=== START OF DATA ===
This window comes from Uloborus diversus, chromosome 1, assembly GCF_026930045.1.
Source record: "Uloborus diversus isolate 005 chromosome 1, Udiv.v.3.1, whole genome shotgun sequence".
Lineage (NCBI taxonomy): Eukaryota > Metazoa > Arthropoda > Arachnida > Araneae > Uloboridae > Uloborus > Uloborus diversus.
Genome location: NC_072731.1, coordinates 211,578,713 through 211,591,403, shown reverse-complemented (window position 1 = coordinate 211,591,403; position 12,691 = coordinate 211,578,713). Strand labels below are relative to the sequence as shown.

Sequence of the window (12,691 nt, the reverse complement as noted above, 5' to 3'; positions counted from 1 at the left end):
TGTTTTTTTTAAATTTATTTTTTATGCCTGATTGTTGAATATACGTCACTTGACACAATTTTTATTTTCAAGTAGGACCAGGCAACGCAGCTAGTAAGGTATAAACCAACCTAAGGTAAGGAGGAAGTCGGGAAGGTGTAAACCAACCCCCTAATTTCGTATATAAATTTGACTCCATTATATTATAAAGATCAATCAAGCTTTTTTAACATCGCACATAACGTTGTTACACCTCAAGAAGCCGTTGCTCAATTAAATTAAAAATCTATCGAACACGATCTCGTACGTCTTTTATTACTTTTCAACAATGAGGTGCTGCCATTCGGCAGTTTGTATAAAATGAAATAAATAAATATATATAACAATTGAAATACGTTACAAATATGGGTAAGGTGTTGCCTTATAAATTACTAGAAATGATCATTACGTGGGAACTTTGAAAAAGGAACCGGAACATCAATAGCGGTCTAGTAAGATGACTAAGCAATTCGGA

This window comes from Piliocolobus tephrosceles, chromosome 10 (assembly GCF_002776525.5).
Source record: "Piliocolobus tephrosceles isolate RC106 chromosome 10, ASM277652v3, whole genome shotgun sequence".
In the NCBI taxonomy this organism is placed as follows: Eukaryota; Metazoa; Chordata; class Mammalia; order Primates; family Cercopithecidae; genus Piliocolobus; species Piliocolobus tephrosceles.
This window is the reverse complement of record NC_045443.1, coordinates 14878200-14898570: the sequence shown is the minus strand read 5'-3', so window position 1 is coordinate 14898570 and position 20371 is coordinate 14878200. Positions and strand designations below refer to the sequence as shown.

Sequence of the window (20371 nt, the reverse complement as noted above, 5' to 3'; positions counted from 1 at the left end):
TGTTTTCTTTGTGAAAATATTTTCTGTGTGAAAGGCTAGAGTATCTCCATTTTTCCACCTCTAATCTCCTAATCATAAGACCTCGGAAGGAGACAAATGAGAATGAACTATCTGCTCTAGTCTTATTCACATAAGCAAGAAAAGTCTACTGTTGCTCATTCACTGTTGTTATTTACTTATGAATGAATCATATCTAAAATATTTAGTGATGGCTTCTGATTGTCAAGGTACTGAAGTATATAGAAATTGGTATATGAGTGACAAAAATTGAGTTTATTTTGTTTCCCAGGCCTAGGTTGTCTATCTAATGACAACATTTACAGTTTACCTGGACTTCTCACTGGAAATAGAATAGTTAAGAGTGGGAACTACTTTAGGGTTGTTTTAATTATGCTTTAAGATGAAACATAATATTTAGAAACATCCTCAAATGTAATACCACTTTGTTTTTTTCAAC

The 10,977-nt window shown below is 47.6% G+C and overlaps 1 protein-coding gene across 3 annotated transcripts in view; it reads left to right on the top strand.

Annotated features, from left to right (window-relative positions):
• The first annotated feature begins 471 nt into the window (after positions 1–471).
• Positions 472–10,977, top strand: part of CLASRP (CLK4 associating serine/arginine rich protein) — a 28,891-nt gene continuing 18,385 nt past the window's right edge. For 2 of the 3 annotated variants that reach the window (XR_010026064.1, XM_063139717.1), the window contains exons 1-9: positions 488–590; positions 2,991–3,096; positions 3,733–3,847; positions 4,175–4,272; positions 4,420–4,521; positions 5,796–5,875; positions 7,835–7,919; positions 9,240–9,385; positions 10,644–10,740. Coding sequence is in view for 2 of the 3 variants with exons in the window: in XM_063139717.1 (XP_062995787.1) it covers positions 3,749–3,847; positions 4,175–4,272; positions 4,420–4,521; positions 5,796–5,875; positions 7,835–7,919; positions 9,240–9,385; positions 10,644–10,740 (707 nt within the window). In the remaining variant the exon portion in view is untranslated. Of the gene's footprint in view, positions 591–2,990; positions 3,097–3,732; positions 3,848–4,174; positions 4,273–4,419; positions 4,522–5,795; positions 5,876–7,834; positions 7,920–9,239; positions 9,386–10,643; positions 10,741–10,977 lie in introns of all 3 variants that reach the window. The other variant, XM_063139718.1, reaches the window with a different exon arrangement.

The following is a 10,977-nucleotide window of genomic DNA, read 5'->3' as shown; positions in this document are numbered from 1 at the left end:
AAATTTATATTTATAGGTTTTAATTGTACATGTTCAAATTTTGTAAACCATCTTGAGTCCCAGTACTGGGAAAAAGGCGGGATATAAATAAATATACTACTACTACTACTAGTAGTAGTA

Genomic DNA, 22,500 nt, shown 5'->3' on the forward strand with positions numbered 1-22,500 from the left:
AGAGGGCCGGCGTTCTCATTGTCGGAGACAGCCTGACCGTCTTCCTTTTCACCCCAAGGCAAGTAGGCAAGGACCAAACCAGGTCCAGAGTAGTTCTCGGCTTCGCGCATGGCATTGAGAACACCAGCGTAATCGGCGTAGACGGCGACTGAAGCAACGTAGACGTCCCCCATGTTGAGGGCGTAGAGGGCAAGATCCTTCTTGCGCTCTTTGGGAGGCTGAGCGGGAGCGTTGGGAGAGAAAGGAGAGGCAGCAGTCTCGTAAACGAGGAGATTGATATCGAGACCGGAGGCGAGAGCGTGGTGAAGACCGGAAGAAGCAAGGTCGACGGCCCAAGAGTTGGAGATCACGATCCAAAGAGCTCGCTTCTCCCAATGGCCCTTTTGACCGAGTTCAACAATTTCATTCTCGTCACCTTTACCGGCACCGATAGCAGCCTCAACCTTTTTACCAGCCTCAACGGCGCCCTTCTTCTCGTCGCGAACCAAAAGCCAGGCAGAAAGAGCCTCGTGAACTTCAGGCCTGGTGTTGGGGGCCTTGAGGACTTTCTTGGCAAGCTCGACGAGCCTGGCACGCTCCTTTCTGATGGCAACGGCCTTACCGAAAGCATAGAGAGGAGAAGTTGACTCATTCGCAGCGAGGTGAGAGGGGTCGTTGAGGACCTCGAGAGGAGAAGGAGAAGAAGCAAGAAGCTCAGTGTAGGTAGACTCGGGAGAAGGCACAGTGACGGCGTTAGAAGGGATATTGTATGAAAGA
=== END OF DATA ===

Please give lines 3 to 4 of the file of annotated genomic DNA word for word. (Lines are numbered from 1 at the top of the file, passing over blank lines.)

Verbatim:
Lineage (NCBI taxonomy): Eukaryota > Metazoa > Arthropoda > Arachnida > Araneae > Uloboridae > Uloborus > Uloborus diversus.
Genome location: NC_072731.1, coordinates 211,578,713 through 211,591,403, shown reverse-complemented (window position 1 = coordinate 211,591,403; position 12,691 = coordinate 211,578,713). Strand labels below are relative to the sequence as shown.